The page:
The use of coxib is effectiveness in a major surgery context [56, 57] since it provides analgesia and opioid-sparing effects in the 2–3 days immediately following major gastrointestinal surgeries employing laparotomy and reduces the VAS scores both at rest and with movement, reducing also opioids adverse effects in patients following liver resection. A word of caution must be spent regarding the associated use of coxib and NSAIDs as their combination seems to increase the incidence of myocardial infarction and to affect kidney function [58, 59].

Results about the use of gabapentinoids in postoperative management in EGS are heterogeneous and conflicting [60].

Preemptive anesthesia with other medications such as gabapentinoids to treat postoperative pain could lower opioid consumption and pain scores.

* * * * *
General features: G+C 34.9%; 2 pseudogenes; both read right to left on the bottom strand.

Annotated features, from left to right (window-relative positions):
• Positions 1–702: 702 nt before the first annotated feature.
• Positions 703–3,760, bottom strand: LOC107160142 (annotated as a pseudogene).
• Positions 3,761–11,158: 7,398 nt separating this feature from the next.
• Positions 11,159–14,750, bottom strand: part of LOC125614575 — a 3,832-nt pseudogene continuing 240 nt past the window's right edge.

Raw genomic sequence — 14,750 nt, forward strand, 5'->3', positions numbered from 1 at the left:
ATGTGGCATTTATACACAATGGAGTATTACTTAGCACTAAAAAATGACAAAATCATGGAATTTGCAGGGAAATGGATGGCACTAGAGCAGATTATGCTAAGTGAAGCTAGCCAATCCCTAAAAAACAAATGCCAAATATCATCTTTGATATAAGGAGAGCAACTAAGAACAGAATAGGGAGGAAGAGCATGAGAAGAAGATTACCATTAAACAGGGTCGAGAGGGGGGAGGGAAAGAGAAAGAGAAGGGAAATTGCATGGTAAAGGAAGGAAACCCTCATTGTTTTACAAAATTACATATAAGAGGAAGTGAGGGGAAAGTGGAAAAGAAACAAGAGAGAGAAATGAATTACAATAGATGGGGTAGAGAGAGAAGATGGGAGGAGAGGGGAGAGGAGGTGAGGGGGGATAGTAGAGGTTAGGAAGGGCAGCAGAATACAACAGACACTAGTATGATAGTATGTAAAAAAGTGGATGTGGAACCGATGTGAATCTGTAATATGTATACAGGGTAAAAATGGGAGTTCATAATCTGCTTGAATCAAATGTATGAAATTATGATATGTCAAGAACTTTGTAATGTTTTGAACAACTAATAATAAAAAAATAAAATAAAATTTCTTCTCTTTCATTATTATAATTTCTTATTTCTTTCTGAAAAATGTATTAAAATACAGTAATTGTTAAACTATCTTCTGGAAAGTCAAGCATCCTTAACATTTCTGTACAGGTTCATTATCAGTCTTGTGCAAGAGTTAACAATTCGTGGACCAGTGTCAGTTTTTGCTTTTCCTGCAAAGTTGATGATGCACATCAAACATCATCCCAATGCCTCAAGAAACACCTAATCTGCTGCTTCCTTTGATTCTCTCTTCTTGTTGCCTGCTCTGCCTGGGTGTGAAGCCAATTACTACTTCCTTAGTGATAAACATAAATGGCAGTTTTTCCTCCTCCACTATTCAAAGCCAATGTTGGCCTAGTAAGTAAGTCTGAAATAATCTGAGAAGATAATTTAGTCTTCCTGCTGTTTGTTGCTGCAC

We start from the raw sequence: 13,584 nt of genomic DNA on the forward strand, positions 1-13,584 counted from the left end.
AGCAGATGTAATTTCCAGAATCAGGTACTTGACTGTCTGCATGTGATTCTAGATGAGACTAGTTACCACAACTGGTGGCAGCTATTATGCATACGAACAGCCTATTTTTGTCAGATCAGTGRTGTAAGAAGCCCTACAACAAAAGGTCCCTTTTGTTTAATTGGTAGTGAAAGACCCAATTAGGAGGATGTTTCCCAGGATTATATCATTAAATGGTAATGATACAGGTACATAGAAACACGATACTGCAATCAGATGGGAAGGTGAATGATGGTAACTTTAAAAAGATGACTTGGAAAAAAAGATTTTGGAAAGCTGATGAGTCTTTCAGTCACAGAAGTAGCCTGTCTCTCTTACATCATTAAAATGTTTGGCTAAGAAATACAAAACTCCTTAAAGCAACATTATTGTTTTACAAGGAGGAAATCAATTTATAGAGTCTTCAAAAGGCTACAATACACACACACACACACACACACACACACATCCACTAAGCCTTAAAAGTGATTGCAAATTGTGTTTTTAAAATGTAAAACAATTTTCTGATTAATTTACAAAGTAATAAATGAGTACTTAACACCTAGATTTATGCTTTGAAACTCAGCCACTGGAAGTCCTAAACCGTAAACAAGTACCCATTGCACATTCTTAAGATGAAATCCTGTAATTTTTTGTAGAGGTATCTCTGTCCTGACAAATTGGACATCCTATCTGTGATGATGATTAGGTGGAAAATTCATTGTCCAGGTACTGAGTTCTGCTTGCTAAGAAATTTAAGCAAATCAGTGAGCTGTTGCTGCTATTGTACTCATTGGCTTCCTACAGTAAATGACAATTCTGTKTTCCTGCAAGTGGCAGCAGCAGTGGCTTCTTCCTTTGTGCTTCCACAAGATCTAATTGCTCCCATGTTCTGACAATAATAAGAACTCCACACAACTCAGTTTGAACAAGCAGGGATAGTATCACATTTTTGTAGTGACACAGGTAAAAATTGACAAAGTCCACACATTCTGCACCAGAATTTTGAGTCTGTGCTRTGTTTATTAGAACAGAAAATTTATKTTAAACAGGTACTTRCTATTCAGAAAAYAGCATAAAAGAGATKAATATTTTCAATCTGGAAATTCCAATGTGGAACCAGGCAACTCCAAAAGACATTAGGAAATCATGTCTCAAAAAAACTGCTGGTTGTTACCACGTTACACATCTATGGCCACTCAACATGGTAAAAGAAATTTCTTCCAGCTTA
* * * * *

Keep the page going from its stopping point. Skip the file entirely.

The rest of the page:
Due to the paucity of the literature, it is not possible to provide specific indications for the use of ketamine in emergency abdominal surgery. According to the literature, a single dose or infusion of ketamine appears to reduce pain score, and opioid consumption in the 48 h following surgery, especially in patients who have undergone major chest, abdominal, and orthopedic surgery [61,62,63]. Evidence is reported from various types of surgery, including abdominal surgery, on the administration of ketamine added in an opioid intravenous patient-controlled analgesia (IV-PCA) with a reduction in pain, opiate consumption, and PONV up to 24–72 h after surgery [64, 65]. Ketamine is recommended in severe pain management, and subanesthetic doses considered to have evidence of efficacy in acute pain are boluses < 0.35 mg/kg and infusions at 0.5-1 mg/kg/h, with no intensive monitoring required [61]. The recommended dose in severe APP management using an IV-PCA is 1–5 mg. It should not be used in uncontrolled cardiovascular disease, pregnancy, active psychosis, severe liver dysfunction, high intracranial, and ocular pressure [61]. A prospective cohort study shows that perioperative adding of ketamine IV (0.25 mg/kg bolus followed by 0.25 mg/kg/h, maximum 1 mg/kg) to opioids did not improve postoperative pain after colorectal surgery perception nor decrease morphine equivalents maybe due to an inappropriate dose compared to bupivacaine 0.0625% and fentanyl 2 µg/ml [66].